Understanding how unusual Earth is may help humanity to appreciate how special it is.

November 2016: More than 3300 planets are known to orbit stars far beyond the solar system, in planetary systems very different to our own. There may well be hundreds of billions of extrasolar planets in the Milky Way alone. These planets include planetary types not found among the eight planets that orbit our Sun, including mini-Neptunes, super-Earths, rogue or nomad planets and hot gas-giant planets. Are we therefore alone in the Universe? To answer this pertinent question, we seek to understand the formation and evolution of our own solar system and the reasons for this rich planetary diversity.

The Centre for Exoplanet Science brings together researchers from different disciplines to find out how planets form in different galactic environments, how their atmospheres evolve, and the relation between the evolutionary history of planets and the emergence of life. We are further interested in the moral, ethical and technical aspects of detecting existent or extinct extra-terrestrial life in distant exosystems, or within our own solar system, and the significance of such a discovery for our societies.

The Centre for Exoplanet Science builds on the rich legacy of the SUPA Astrobiology initiative.

The Centre for Exoplanet Science currently combines research from the School of Physics & Astronomy (Astronomy), the School of Earth and Environmental Sciences, and the Department of Philosophy at the University of St Andrews.

We are affiliated with the   Centre for Exoplanet Science   at the University of Edinburgh.

StA-CES related talks:

22 Nov 2018  Uffe Gråe Jørgensen: "Is our solar system unique? - Is that why we are here?", 1pm, Astronomy Lunchtime Talks, room 222.
22 Nov 2018  Steve Vance: "Geophysical Investigations of the Habitability of Icy Ocean Worlds", 1pm, Irvine Lecture Theatre, Earth & Environmental Sciences.
23 Nov 2018  Katherine Hawley: "Trust & ethics in science communication", 10am, Physics Colloquium.
23 Nov 2018  Steve Vance: "Exploring Icy Ocean Worlds in the Solar System and Beyond", 6pm, Booth Lecture Theatre, Medical & Biological Science Building.
26 Nov 2018  StA-CES lunchtime meeting, 1pm, Physics Staff Common Room.

U G Jørgensen

"Is our solar system unique? - Is that why we are here?"
Uffe Gråe Jørgensen
Niels Bohr Institute, University of Copenhagen
There are 10 billion Earth-like exoplanets in our Galaxy, but very few planetary systems like ours. It is likely that the full configuration of our planetary system was required for intelligent life to develop on Earth, and if this is true then we may be very alone in the universe. In a few years we will for the first time in human history be able to observe if there is life (to be seen as a local decrease in entropy) on the nearest Earth-like exoplanets. It will require advanced planetary atmospheric modelling to understand what we will see. Are we ready for the surprises that may await us?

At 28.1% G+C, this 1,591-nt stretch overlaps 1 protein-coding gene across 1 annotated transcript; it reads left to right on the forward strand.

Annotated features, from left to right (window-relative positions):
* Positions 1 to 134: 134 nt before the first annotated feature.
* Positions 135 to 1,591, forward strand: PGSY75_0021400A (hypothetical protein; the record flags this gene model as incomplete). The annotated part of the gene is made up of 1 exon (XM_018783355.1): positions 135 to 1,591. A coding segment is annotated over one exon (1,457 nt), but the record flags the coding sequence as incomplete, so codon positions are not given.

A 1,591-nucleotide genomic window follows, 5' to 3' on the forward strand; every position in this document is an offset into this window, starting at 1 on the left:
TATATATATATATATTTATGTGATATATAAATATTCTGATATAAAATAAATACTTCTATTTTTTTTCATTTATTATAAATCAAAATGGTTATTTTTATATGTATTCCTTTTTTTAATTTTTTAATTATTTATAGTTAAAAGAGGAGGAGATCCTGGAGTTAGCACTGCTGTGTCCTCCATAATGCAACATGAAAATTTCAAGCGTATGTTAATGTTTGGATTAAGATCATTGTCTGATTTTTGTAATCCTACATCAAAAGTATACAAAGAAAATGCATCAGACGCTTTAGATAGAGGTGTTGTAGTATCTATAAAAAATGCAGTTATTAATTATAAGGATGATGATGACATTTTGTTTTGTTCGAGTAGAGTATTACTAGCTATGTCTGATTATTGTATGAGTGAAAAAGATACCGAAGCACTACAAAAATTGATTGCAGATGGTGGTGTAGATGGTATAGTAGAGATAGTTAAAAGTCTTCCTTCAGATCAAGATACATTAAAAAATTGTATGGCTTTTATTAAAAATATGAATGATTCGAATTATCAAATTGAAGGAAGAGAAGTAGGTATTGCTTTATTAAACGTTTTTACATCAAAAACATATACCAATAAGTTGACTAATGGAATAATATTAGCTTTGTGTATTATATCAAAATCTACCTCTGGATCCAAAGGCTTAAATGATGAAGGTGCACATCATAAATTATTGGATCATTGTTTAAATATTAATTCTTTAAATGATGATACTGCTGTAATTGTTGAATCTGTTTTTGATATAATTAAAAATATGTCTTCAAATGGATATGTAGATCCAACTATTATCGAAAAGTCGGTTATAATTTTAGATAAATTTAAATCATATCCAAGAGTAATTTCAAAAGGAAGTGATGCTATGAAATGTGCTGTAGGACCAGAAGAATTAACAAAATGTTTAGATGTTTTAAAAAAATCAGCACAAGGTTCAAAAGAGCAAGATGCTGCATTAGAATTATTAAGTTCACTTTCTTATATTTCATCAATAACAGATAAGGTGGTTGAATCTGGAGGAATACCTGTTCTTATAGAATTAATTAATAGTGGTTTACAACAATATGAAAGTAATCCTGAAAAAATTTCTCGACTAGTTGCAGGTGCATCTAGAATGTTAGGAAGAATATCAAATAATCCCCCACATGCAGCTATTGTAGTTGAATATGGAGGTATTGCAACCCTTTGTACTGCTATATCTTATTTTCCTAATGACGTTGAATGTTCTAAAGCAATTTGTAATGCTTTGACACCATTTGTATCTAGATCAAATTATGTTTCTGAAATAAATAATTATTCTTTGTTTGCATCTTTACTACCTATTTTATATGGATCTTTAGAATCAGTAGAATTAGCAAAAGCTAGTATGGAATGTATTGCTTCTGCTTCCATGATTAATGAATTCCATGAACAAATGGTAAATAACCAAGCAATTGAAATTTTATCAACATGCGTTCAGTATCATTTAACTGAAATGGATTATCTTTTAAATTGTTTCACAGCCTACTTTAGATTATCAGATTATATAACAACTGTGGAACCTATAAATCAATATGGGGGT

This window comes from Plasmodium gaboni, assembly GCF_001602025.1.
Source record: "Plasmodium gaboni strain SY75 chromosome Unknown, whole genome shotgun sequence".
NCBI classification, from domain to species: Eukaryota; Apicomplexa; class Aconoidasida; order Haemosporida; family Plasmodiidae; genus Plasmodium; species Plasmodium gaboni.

Lunchtime Talk: Tuesday 20 November 2018, 13:00h, Room 222 (PandA)

Steve Vance

StA-CES sponsored visit of Steve Vance

Public talk on 23 Nov 2018, 18:00h, Booth Lecture Theatre (Medical & Biological Science Building): "Exploring Icy Ocean Worlds in the Solar System and Beyond".
Steve is an astrobiologist and planetary scientist at NASA's Jet Propulsion Laboratory, and will talk about his research into oceans on the moons of Jupiter and Saturn, and beyond. He will describe plans by NASA and other space agencies to explore these mysterious worlds and look for signs of life.
Science talk on 22 Nov 2018, 13:00h, Irvine Lecture Theatre (Earth & Environmental Sciences): "Geophysical Investigations of the Habitability of Icy Ocean Worlds".   (abstract)

Rosaly Lopes

SUPA Distinguished Visitor - Rosaly Lopes

Claire Cousins (Earth and Environmental Sciences) and Christiane Helling (Physics and Astronomy) have been awarded funding from the Scottish Universities Physics Alliance (SUPA) for Dr Rosaly Lopes, NASA JPL, to visit as a SUPA Distinguished Visitor in January 2019. During her week's visit, she will deliver a public lecture in Dundee on Monday 7 January, interact with graduates and academics at St Andrews and the University of Edinburgh, and also deliver a keynote talk at the Volcano and Magmatic Studies Group meeting, which is being hosted by the University of St Andrews in January 2019. We all very much look forward to her visit!

volcano with lightning

VMSG 2019

The annual Volcano and Magmatic Studies Group meeting will take place from the 8 - 10 January 2019 at the University of St Andrews, Fife, Scotland. This meeting is open to everyone working on volcanic and magmatic geoscience.
The general themes are: (1) Eruption processes. (2) Subvolcanic processes. (3) Monitoring across scales. (4) Isotope and Trace Element Geochemistry. (5) Ore deposit-formation and exploration. (6) Extraterrestrial Volcanism and Magmatism. (7) Tracking carbon and other volatiles.
The deadline for both Registration & Abstract Submission is on 16 November 2018.   ( more info )

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